Fear still dominates some of her days since Bryn Nelson was rediagnosed with breast cancer in February.
Nelson's current treatment appears to be working, and she conquered her first round of cancer when it was diagnosed in March 1999, living free of the illness for a year. But there are still days where Nelson wonders what's going to happen to her or her two children, ages 9 and 13.
"It's not easy doing this," she said. "It's so frightening. I don't want to die. It's frustrating and scary. But you have to keep thinking, 'I'm going to beat this.' "
Nelson will be one of the guest speakers during the 10th anniversary "Beat the Odds" Women's Race Against Breast Cancer at 9 a.m. Saturday at Mendenhall River Community School.
A 17-year resident of Juneau who just moved to Spokane, Wash., last week, Nelson returned especially for the race. Many of the roughly 700 women expected to enter the event will wear paper hearts honoring friends and family members who have battled breast cancer.
"I feel real strongly that people who have been through cancer can help other people know cancer is not a death sentence," said Nelson, 48. "I think of all these women who have been diagnosed with breast cancer, and have been living for years after treatment," she said.
In conjunction with the "Beat the Odds" race, the Sixth Annual Prostate Cancer Run/Walk for men takes place at 8 a.m. Saturday at Mendenhall River Community School. It is expected to draw about 80 men. Both races feature a 5-kilometer (3.1-mile) running course and a 2-mile walking course.
The "Beat the Odds" race was started 10 years ago by Ron and Cathy Bressette after Cathy was diagnosed with breast cancer. They passed the race on to the Southeast Road Runners club and the Glacier Valley Rotary Club six years ago when it became too big for them to handle.
The race helps promote breast cancer awareness, and to serve as a support network for survivors and family and friends of people diagnosed with breast cancer.
The American Cancer Society said women have a one-in-eight chance of getting breast cancer in their lifetimes, and the risk increases with age. Nelson said women should have a baseline mammogram by the time they turn 40, and a mammogram at least once every two years until they turn 50 when they need to get a yearly mammogram. Women also need to do self-examinations, which is how Nelson found her cancer.
"It's an epidemic, breast cancer is," Nelson said. "Since I was diagnosed, I've known 10 people who were diagnosed. My sister was diagnosed in February as well, my baby sister. That's what makes it really scary. My little sister's cancer was found so early she needed no treatment (other than a lumpectomy). She's a poster child for mammograms."
Over the past three years, the "Beat the Odds" race helped raise $31,000 for local organizations that help fight cancer, with race director George Elgee figuring the race raises $9,000 to $13,000 a year.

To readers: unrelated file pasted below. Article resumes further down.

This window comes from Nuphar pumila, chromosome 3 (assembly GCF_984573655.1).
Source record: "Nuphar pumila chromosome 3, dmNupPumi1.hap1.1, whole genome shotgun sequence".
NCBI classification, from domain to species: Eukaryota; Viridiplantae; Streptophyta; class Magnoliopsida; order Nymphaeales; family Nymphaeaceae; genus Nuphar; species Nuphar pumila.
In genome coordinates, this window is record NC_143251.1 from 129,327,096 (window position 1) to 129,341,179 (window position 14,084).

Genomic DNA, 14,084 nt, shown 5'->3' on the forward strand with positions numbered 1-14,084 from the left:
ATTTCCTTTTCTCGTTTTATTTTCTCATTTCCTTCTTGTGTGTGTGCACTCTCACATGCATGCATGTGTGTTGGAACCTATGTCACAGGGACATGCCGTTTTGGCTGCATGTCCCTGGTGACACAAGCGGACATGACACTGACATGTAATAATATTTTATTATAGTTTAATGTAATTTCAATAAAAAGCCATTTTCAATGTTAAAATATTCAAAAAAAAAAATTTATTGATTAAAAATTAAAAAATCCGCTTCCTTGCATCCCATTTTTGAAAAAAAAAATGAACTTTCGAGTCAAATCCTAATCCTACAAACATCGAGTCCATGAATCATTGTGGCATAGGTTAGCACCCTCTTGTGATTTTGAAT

Last year the race contributed funds for travel costs of patients, mammograms for woman without health insurance, cancer kits for newly diagnosed patients, and to establish a 24-hour answering service with information and treatment referrals, said Shawn Paul of the Glacier Valley Rotary Club, which sponsors the race.
The exact figures weren't available for money raised by the much smaller prostate cancer run. But co-director Peggy Ann McConnochie, who puts on the race with her husband, John, said the money raised stays in Juneau.
She said the money helps Juneau men get prostate-specific antigen (PSA) tests to screen for prostate cancer if the men don't have insurance and can't afford the tests. She said some money goes toward promoting prostate cancer awareness.
"Mike Miller started this race after he got diagnosed and went through his initial treatments," said McConnochie, who added that her father's father died of prostate cancer. "He started this race because if the women were getting together to help the awareness of breast cancer, the same might work for prostate cancer awareness."
Miller, a former Juneau-Douglas High School swim coach, was diagnosed with prostate cancer about eight years ago and given less than a year to live. Miller has survived and become one of the state's leading advocates of prostate cancer awareness. Miller recently moved to Portland, Ore., to be closer to his doctors after a relapse.
"It's been interesting, because when we first started the race we struggled to get people to talk about it. But if we can get people to get tested, we feel we've done our jobs. Once you hit the age of 40 you need to get a PSA test," she said.
Charles Bingham can be reached at email@example.com.
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